Figure 1 – Sidewalk Components 

Amazon Sidewalk Components including devices gateways cloud

(Source: Amazon)



Amazon Sidewalk Connectivity

Sidewalk connectivity can be viewed as occurring on two planes – the control plane and the data plane. The control plane involves device authentication (certificates), authorization to connect, and routing of messages to the correct gateway. The control plane is managed entirely by Amazon and developers never see control messages or have to deal with them – either on the device side or the AWS side. The data plane handles the “payload” which is what device developers see and care about.


Radio Interfaces Used by Amazon Sidewalk

Sidewalk is built on top of three different radio technologies: BLE, FSK, and CSS. Note most gateway devices do not support all three radios. For this reason, Amazon recommends that developers obtain an Echo (Gen 4) which does support all three.


Figure 2 – BLE/FSK/CSS Radios

Amazon Sidewalk Radio Interfaces BLE GFSK and CSS

(Source: Silicon Labs)


  • Bluetooth Low Energy (BLE) is an international standard and operates in the unlicensed 2.4GHz frequency band, provides relatively short range, and is referred to as “In the Home” coverage. Note that BLE is completely independent of (and incompatible with) classic Bluetooth.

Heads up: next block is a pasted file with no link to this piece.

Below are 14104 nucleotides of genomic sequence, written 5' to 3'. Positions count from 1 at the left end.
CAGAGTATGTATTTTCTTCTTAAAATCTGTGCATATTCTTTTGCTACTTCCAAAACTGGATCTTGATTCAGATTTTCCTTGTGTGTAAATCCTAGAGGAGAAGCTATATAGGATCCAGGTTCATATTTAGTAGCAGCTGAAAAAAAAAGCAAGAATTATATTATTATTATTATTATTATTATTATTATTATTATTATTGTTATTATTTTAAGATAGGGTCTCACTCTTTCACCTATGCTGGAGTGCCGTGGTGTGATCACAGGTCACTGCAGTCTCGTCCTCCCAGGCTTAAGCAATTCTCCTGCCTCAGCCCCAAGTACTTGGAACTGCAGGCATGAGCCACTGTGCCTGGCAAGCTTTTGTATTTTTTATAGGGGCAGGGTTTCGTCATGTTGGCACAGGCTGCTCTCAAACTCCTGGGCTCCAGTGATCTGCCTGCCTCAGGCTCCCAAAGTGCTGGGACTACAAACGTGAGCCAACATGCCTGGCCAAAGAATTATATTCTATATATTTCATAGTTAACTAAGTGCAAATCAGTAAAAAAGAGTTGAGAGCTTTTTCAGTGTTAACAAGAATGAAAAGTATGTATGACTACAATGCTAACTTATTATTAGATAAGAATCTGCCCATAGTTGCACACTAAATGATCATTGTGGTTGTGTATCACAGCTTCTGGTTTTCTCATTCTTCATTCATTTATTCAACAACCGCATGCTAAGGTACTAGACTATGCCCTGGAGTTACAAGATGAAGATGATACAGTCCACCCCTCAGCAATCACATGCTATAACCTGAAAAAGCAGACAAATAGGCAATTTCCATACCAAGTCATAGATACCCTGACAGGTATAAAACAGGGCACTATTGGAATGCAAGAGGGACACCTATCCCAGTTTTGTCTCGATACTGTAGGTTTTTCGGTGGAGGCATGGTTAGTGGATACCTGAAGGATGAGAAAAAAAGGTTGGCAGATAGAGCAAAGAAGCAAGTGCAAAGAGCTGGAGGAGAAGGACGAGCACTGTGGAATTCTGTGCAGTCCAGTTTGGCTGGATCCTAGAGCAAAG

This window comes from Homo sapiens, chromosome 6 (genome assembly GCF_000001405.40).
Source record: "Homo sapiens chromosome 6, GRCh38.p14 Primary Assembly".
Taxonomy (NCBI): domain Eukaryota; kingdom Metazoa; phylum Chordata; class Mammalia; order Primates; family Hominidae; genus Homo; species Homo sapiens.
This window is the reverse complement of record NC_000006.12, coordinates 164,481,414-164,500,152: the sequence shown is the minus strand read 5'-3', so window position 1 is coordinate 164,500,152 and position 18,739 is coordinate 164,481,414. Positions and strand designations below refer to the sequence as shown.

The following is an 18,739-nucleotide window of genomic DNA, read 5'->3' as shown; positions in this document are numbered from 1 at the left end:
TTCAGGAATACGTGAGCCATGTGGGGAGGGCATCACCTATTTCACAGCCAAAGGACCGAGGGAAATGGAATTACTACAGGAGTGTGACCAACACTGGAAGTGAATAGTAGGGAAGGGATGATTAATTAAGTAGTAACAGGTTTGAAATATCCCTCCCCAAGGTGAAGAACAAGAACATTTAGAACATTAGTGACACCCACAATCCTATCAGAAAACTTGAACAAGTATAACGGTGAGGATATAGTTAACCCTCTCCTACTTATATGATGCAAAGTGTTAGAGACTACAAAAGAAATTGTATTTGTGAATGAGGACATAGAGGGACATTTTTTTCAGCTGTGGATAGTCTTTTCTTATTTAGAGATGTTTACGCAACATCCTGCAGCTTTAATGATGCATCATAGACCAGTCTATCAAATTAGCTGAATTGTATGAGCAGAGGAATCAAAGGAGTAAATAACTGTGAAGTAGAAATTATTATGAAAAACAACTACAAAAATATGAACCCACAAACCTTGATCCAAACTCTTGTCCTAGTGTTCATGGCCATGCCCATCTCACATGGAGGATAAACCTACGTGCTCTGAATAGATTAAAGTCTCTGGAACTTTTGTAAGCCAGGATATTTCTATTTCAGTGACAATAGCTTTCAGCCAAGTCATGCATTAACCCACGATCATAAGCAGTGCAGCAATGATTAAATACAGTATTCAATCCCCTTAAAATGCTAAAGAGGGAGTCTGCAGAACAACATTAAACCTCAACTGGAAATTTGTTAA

• Gaussian Frequency Shift Keying (GFSK or FSK) is a term for a frequency modulation scheme. In the case of Sidewalk, Amazon has defined their FSK implementation to operate in the unlicensed 900 MHz band using a proprietary MAC/PHY. The range of FSK is further than BLE and is referred to as “Beyond the Front Door” coverage.
  • Chirped Spread Spectrum (CSS) is a term for a particular modulation scheme. The implementation used by Amazon is specified in the LoRa standard and uses the unlicensed 900 MHz band. Of the three radio technologies used by Sidewalk, this one has the longest range and is referred to as “Beyond the Fence” coverage. In practice, it can reach up to a couple of kilometers.

FSK and CSS, both in the 900 Mhz band, are collectively referred to as the “SubGhz” radios.

If CSS is so long range, then why did Amazon even bother with the other two radios? In short, the answer is that the shorter the radio range, the faster the data rate, and the larger the packet MTU.


Figure 3 – Radio Maximum Transmission Units (MTUs)

Link Type MTUs (Bytes)
BLE (link type 1) 255
FSK (link type 2) 200
LoRa (link type 3) 19


In other words, there are trade-offs between the three radios, and having options gives developers the most flexibility. The Sidewalk software stack provided by Amazon lets the developer switch among radio protocols as needed. The stack doesn’t do this automatically.


Amazon Sidewalk Test Kit

The first Sidewalk device I’ll talk about is the Amazon Test Kit which is not available to the general public but is available free to developers. Amazon states that the purpose of the test kit is for developers to check Sidewalk coverage in their area. However, this is of dubious usefulness because Amazon already provides a map showing coverage.